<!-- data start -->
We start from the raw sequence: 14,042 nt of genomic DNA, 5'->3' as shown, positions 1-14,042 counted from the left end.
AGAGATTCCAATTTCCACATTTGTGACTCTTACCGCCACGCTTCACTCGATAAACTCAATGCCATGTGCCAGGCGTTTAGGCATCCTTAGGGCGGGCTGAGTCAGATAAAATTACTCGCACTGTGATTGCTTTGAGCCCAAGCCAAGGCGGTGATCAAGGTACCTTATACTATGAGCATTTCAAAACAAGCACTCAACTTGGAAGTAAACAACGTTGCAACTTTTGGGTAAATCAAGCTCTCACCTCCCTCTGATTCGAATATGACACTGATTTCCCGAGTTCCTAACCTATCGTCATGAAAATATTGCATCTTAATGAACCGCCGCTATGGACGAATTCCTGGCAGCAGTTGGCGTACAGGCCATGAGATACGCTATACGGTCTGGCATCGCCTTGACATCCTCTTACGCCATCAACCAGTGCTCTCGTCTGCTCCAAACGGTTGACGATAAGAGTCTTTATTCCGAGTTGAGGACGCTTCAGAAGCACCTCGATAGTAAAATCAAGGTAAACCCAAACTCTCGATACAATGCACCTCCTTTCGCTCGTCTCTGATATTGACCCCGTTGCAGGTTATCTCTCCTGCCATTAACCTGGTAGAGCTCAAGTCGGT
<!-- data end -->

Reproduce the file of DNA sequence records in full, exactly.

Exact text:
We start from the raw sequence: 14,042 nt of genomic DNA, 5'->3' as shown, positions 1-14,042 counted from the left end.
AGAGATTCCAATTTCCACATTTGTGACTCTTACCGCCACGCTTCACTCGATAAACTCAATGCCATGTGCCAGGCGTTTAGGCATCCTTAGGGCGGGCTGAGTCAGATAAAATTACTCGCACTGTGATTGCTTTGAGCCCAAGCCAAGGCGGTGATCAAGGTACCTTATACTATGAGCATTTCAAAACAAGCACTCAACTTGGAAGTAAACAACGTTGCAACTTTTGGGTAAATCAAGCTCTCACCTCCCTCTGATTCGAATATGACACTGATTTCCCGAGTTCCTAACCTATCGTCATGAAAATATTGCATCTTAATGAACCGCCGCTATGGACGAATTCCTGGCAGCAGTTGGCGTACAGGCCATGAGATACGCTATACGGTCTGGCATCGCCTTGACATCCTCTTACGCCATCAACCAGTGCTCTCGTCTGCTCCAAACGGTTGACGATAAGAGTCTTTATTCCGAGTTGAGGACGCTTCAGAAGCACCTCGATAGTAAAATCAAGGTAAACCCAAACTCTCGATACAATGCACCTCCTTTCGCTCGTCTCTGATATTGACCCCGTTGCAGGTTATCTCTCCTGCCATTAACCTGGTAGAGCTCAAGTCGGT